Chief concerns for Latino Hoosiers remain education, economy

2013-02-15T00:00:00Z Chief concerns for Latino Hoosiers remain education, economyBy Danny Lopez nwitimes.com
February 15, 2013 12:00 am  • 

A 2012 study released by the Pew Research Hispanic Center noted that despite a continual onslaught of reports to the contrary in the mainstream media, Latinos continue to express a deeper concern for a variety of issues related to education and the overall state of the economy than they do about immigration matters. The report, issued last August just prior to the primary elections, reinforced an earlier study conducted in 2008 that yielded similar results. This latest iteration stressed that “education, jobs and the economy and healthcare are the top issues for Hispanic registered voters.”

These results, though not shocking to people who understand the complexities and heterogeneity of America’s Latino community, undoubtedly surprised many “experts,” who continually use immigration-related topics as wedge issues for political advancement and manipulation. This approach belittles the progress made by Hispanics across the United States and is an insulting and transparent political ploy. Moreover, it is simply not in line with the set of priorities to which most Latinos clearly relate.

While we all recognize the solutions to our statewide challenges lie in our ability to educate our children, many of our families in Indiana lack basic academic foundations so critical to realizing positive long-term outcomes. While only 11 percent of Hispanic students currently enrolled in Indiana’s public schools have mothers holding at least a bachelor’s degree, a whopping 39 percent of our community’s students have mothers holding less than a high school diploma.

A review of statistics concerning working-age Latinos in our state reveals largely similar trends. Of the nearly 189,000 Latinos in Indiana above the age of 24, only 22,000 have attained a four-year degree. More staggering still, nearly 73,000 have yet to receive high school diplomas or GEDs. To be sure, this problem is not exclusive to Latinos, so the fact that Gov. Pence has made workforce development, career and technical education and collaboration with private sector partners -- and expansion of educational options -- such a central part of his plan is an important step in helping Indiana students and workers bridge the skills gap.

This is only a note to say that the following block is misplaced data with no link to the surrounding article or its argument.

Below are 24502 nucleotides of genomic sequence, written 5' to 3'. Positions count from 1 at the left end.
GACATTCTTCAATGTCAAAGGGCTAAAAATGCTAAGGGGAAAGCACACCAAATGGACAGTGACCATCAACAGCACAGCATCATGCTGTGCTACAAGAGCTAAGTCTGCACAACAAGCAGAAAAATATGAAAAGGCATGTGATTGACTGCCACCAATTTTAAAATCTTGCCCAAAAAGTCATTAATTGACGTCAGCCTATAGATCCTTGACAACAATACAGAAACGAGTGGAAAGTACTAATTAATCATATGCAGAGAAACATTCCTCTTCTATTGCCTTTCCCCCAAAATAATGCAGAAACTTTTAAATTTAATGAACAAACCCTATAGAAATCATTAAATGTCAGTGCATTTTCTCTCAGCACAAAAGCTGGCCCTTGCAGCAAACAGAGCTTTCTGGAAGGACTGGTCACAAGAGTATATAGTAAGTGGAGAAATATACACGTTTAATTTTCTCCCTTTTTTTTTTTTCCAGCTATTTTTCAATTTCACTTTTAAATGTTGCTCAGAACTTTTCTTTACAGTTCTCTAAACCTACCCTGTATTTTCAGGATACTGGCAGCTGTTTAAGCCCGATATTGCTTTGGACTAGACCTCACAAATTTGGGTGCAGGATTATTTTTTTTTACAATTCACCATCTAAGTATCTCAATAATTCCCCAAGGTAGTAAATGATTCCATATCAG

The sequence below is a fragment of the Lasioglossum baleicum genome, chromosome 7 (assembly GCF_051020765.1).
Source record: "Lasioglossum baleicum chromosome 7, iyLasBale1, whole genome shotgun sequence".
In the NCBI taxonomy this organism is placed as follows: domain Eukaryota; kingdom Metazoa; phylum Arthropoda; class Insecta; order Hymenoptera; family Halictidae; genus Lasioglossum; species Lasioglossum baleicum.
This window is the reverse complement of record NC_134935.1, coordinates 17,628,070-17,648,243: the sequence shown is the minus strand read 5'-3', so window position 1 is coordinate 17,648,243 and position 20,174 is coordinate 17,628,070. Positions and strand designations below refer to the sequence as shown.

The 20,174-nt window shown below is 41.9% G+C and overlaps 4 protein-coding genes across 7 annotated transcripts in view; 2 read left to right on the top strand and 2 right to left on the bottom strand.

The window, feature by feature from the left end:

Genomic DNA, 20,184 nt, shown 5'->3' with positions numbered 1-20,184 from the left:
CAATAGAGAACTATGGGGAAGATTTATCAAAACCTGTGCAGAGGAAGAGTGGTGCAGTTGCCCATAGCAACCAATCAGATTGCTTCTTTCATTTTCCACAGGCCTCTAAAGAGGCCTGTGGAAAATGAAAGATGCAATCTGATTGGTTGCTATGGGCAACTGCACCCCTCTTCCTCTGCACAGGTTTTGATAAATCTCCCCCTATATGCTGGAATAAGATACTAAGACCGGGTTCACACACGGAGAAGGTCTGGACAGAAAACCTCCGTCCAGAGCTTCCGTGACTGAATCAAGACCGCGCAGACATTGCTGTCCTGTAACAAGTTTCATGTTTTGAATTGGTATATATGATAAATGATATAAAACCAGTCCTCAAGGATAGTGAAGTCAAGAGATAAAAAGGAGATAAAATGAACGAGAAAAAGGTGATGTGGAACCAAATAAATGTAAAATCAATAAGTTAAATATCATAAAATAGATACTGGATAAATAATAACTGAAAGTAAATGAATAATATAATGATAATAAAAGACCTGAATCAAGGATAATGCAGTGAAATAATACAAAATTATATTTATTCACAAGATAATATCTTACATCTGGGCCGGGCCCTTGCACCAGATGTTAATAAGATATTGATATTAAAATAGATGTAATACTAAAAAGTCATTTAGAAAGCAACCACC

Our Latino community is an extremely young one, and for this reason we can be optimistic about our ability to unlock our communal capacity. The average age of a Latino Hoosier is 24, and more than 19 percent of our population is currently enrolled in our schools. More than 65 percent of Latinos are native-born American citizens, and a large majority of those are younger than 18. Anyone who has spent any time at all with young Latino groups understands the vibrancy and passion with which challenges are met head on. Channeling that energy to address our state’s most serious and immediate concerns will yield in short order great strides in reversing so many of the statistics I’ve listed here.

Most Latinos, as national polling consistently demonstrates, understand this and care most deeply for the issues they know will determine the continued growth and prosperity of our entire population. We boast many business, civic, and education leaders who are doing incredible work to address our most pressing statewide challenges, both Latino-related and otherwise, though these folks rarely get the kudos they deserve. Instead, so much local media attention is given to immigration-related topics, issues that can only be appropriately solved in a comprehensive way at the federal level.

Danny Lopez is special assistant to Indiana Gov. Mike Pence and executive director of the Indiana Commission on Hispanic/Latino Affairs. The opinions are the writer's.

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